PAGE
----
Regnié 2019 — Gamay
A Wine That
smells like Earl Grey tea infused with raspberries and cherries. This wine feels feather-light, almost ethereal. Memorable in many ways. Yet another stand-out vintage for Pierre.
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- Delivery: Delivery and gift wrapping options available at checkout.
- Winemaker: Pierre Cotton
Where and How?
From Pierre's organically farmed vines of the Régnié Cru in Beaujolais. The wine is fermented naturally with whole bunches, semi-carbonic, in concrete. It is then aged in the historic giant foudres of his family's cellar for six months to preserve freshness, and bottled unfiltered with no or low SO2.
"I loved motorbikes as a kid and as a teenager," Pierre smiles. "I worked as a mechanic, but I suppose I didn't really know what I wanted to do with my life at that age. Who does?"
After a while, Pierre realised that actually he preferred being outdoors to being inside a garage, so he surprised his parents one day when he said that he'd like to take over the family domaine on the hillside of Côte-de-Brouilly in Beaujolais.
At the time, his parents didn't own the estate; they, like their ancestors before, farmed it and produced the wine for the owners. They were able to pull together their savings, and managed to buy the domaine. This allowed Pierre's parents to retire, while keeping a footstep on the path of their family's winemaking history. Young Pierre produced his first vintage in 2014 with the guidance of his father, and today manages all on his own. Terroir is the key to these wines; Gamay is the only red grape variety permitted in the Beaujolais, so with no other variables, Pierre's wines speak distinctly of their soil types. These vary from parcel to parcel, from the blue diorite stones of the Côte-de-Brouilly, to pink granite, to yellow granite, to sand. To best show the natural aromas of the wine, Pierre adds very little sulphur or none at all.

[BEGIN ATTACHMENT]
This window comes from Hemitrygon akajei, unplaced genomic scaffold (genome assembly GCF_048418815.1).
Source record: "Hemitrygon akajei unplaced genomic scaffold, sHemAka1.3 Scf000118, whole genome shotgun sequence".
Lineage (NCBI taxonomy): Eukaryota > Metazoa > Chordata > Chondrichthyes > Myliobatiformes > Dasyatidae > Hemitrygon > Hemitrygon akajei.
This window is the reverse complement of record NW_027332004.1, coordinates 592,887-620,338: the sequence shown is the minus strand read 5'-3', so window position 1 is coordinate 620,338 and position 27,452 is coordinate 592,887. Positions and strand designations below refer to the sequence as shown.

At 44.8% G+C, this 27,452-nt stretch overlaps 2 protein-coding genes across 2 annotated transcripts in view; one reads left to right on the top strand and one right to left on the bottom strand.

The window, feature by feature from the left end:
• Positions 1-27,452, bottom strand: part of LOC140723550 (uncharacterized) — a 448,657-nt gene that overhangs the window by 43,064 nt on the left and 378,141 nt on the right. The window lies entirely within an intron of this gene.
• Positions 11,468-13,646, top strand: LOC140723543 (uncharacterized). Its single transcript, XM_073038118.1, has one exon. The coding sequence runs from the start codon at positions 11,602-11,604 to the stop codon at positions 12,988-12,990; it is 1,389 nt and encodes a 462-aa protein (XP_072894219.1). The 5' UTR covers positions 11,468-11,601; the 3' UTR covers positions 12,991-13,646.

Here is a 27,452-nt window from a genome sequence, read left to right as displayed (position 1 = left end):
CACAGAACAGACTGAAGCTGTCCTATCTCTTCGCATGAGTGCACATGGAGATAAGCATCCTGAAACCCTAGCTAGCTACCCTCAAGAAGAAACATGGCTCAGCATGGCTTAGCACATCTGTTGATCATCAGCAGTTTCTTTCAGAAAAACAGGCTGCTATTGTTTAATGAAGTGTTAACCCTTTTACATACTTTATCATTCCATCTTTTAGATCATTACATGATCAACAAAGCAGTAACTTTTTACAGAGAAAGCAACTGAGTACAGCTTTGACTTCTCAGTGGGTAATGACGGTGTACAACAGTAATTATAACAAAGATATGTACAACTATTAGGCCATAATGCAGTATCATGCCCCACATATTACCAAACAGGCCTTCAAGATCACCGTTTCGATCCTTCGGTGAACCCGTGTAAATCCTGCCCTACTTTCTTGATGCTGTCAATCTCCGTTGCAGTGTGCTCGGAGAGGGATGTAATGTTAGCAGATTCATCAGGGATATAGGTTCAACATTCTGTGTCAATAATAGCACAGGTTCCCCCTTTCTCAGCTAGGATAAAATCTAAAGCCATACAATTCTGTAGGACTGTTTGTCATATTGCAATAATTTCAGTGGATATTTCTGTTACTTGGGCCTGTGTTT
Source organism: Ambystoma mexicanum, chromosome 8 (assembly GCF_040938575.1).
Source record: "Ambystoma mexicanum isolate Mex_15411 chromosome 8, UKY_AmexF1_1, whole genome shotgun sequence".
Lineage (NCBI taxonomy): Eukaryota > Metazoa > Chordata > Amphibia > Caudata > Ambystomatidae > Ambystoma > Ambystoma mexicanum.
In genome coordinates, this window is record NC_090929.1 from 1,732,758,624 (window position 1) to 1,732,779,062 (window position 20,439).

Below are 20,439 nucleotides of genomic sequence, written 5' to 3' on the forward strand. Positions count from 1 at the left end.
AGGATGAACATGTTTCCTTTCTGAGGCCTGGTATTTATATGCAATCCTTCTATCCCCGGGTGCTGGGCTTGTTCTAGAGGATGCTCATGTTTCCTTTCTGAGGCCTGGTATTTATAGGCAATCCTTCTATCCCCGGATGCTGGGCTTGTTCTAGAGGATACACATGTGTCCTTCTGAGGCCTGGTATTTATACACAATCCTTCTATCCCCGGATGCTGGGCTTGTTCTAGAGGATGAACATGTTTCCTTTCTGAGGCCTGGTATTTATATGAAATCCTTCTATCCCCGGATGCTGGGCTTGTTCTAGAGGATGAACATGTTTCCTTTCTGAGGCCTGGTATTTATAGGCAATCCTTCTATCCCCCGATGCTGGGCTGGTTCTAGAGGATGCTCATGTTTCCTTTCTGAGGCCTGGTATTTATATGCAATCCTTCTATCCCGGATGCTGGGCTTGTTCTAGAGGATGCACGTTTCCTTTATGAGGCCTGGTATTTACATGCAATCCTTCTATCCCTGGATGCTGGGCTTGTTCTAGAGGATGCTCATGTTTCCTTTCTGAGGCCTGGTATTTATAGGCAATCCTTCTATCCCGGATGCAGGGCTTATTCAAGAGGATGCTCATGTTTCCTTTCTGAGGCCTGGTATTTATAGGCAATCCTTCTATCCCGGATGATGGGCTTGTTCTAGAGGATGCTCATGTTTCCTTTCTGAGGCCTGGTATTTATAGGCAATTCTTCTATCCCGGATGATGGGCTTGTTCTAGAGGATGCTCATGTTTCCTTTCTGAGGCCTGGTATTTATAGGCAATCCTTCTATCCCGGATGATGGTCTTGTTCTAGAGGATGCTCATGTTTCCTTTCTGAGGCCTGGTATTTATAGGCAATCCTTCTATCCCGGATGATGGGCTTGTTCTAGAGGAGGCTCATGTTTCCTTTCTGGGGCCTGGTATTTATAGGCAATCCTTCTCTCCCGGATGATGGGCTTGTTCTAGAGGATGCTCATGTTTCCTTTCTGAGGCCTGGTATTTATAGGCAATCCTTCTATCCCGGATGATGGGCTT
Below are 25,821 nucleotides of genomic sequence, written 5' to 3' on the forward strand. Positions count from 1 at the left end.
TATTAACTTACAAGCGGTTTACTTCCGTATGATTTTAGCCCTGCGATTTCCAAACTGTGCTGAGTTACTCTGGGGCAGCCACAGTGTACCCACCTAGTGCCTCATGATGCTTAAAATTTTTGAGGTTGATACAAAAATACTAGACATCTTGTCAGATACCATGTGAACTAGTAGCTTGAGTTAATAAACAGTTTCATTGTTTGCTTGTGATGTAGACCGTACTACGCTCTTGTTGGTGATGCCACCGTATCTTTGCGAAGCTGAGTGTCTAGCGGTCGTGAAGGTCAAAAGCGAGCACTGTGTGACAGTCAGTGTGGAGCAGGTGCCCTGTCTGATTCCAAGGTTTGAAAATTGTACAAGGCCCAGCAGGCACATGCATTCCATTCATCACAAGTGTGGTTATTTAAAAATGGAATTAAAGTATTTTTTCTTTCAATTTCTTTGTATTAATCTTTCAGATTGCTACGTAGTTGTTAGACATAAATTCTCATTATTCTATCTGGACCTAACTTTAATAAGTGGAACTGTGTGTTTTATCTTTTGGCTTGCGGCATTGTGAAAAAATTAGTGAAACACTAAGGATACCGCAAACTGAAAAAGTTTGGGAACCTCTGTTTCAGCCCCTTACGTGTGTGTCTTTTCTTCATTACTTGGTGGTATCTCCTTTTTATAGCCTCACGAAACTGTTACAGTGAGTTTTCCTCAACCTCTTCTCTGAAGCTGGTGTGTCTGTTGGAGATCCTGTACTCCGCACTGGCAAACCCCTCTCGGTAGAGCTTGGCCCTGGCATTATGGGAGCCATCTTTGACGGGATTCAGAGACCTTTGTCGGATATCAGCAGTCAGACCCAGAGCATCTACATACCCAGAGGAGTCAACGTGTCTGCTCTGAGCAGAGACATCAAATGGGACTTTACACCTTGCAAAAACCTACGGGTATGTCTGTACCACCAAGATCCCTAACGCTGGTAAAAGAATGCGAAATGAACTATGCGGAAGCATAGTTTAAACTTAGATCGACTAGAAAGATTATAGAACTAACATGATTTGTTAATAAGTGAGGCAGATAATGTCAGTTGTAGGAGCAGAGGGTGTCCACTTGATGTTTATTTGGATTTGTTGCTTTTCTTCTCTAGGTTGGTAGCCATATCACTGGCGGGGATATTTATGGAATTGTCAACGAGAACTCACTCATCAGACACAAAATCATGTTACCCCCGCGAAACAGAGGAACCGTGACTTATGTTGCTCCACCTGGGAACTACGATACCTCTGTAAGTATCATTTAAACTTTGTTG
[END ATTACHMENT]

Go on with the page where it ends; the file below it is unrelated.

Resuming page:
He believes strongly in preserving vineyards and the soil for future generations, and plants young trees together with his baby plantations in order to improve biodiversity.
"Working organically is a moral decision; to guarantee the future of the ecosystem," Pierre explains emphatically.